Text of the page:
And therein lies the intellectual dishonesty of the Kyoto Protocol. If the world were in such peril from carbon dioxide, then all nations would reduce their emissions, not just the West and Japan.

Bonus quote from his post that is just too cool to leave out:

A friend once explained the difference between the United States and Canada as this: Americans view the outdoors as a place to play and have fun; Canadians respect it as a dangerous place that has things that can eat you.

Christopher Booker notes the following in the Telegraph:

The scare over global warming, and our politicians’ response to it, is becoming ever more bizarre. On the one hand we have the United Nation’s Intergovernmental Panel on Climate Change coming up with yet another of its notoriously politicised reports, hyping up the scare by claiming that world surface temperatures have been higher in 11 of the past 12 years (1995-2006) than ever previously recorded.

This carefully ignores the latest US satellite figures showing temperatures having fallen since 1998, declining in 2007 to a 1983 level – not to mention the newly revised figures for US surface temperatures showing that the 1930s had four of the 10 warmest years of the past century, with the hottest year of all being not 1998, as was previously claimed, but 1934.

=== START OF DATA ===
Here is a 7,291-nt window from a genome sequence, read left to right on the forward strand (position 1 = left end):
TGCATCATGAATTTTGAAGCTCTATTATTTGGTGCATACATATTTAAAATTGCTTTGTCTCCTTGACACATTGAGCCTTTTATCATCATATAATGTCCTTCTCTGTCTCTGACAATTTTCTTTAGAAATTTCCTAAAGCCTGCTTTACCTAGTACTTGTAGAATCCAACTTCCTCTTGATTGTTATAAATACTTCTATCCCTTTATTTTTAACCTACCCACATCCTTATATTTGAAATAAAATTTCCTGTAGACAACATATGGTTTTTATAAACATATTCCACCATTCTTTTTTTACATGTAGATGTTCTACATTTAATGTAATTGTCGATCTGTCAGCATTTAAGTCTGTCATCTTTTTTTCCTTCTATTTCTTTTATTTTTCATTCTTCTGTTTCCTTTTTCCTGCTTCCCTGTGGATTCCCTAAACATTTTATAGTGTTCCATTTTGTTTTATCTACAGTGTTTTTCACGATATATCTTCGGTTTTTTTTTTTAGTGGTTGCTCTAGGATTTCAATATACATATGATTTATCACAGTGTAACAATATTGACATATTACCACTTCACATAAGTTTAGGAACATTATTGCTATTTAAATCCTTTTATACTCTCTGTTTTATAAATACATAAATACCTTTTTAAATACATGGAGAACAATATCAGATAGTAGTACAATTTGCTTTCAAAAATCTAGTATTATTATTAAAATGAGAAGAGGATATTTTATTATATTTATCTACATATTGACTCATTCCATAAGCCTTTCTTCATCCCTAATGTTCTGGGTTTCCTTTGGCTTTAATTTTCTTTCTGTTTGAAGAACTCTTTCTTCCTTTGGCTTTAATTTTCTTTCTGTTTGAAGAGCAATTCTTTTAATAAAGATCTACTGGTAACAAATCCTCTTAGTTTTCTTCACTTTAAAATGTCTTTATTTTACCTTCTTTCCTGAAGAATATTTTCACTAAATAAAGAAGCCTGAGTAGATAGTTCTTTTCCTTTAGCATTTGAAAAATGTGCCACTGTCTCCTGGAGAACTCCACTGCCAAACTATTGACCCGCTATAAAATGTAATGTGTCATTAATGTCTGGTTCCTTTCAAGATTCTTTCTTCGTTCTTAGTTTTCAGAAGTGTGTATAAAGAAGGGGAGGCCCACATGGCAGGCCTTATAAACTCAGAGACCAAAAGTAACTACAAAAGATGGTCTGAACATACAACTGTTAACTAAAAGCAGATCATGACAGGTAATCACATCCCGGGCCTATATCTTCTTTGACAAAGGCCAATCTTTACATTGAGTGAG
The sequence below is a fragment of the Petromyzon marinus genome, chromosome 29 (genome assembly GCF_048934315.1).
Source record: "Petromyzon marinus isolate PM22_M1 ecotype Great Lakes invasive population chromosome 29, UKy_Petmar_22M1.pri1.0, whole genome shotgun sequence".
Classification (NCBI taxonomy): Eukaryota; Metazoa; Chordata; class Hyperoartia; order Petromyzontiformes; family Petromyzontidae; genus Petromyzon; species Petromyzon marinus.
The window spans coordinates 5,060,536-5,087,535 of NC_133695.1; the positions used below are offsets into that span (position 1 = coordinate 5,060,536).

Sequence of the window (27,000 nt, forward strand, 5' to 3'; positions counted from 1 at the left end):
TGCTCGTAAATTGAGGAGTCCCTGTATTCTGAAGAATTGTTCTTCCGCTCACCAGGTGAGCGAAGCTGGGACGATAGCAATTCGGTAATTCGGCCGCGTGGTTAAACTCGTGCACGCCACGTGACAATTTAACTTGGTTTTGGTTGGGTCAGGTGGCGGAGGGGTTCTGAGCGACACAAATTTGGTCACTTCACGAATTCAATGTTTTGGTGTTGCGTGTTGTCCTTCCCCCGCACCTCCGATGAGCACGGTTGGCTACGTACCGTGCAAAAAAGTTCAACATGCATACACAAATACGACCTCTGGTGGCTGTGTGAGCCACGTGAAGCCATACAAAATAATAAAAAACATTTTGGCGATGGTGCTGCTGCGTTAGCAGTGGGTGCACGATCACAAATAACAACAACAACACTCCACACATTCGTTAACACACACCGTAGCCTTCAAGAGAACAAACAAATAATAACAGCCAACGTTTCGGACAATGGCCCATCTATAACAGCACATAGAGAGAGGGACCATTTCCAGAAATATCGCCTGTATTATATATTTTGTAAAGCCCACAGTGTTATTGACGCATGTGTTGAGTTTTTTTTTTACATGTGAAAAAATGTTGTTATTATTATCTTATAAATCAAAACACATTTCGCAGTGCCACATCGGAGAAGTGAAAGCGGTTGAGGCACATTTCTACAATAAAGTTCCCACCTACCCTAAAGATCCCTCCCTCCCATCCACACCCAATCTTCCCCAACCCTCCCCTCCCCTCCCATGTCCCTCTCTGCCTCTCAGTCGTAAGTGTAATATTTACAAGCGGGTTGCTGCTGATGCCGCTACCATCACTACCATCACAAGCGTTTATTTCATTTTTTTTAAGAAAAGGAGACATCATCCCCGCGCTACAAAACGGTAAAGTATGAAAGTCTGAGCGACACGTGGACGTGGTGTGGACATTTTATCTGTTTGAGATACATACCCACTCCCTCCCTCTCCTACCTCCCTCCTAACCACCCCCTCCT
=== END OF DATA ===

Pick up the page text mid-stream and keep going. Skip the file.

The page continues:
The Whistler at Say Anything points out:

Clearly if carbon dioxide was the force the UN and Al Gore say it is then the Earth couldn’t have been cooling in the last 9 years. They can’t explain why the Earth went through a 30 year warming trend before world war two, then experienced a thirty year cooling trend. Then the warming trend started again which it appears despite all the rhetoric has ended.

Remember kids, reducing pollution is a good thing. Doing so by buying car that has several hundred pounds of toxic heavy metals in it that produced more of a carbon footprint in its manufacturing than building a H2 Hummer would produce is (and costs more to produce) not the way to do it.

Further Proof…

November 21, 2007

Megan McArdle has another data point on why the “dangers of Global Warming” is really an excuse for the the Third World to mug the industrial nations:

“Why not nuclear? We asked. The World Bank doesn’t support nuclear, though it’s not clear why. Geopolitically, of course, there are proliferation concerns, and questions about whether developing countries can safely manage a nuclear plant. On the other side of the ledger, however, is the fact that without nuclear, all these developing countries are going to be dumping a gigantic load of carbon into the atmosphere. Shouldn’t we at least be thinking hard about safer reactors for the developing world?”

Bizarre bedfellows

October 19, 2007

One thing that has always puzzled me is the really bizarre relationship between hard core “Greens” and flat out Communist and Socialist Reds. Given that Communist governments routinely commit ecological atrocities on a vast scale, it makes you wonder just how sane hard cord Greens really are.

Examining the Science…

August 11, 2007

behind the cult of Global Warming.
Read the whole thing.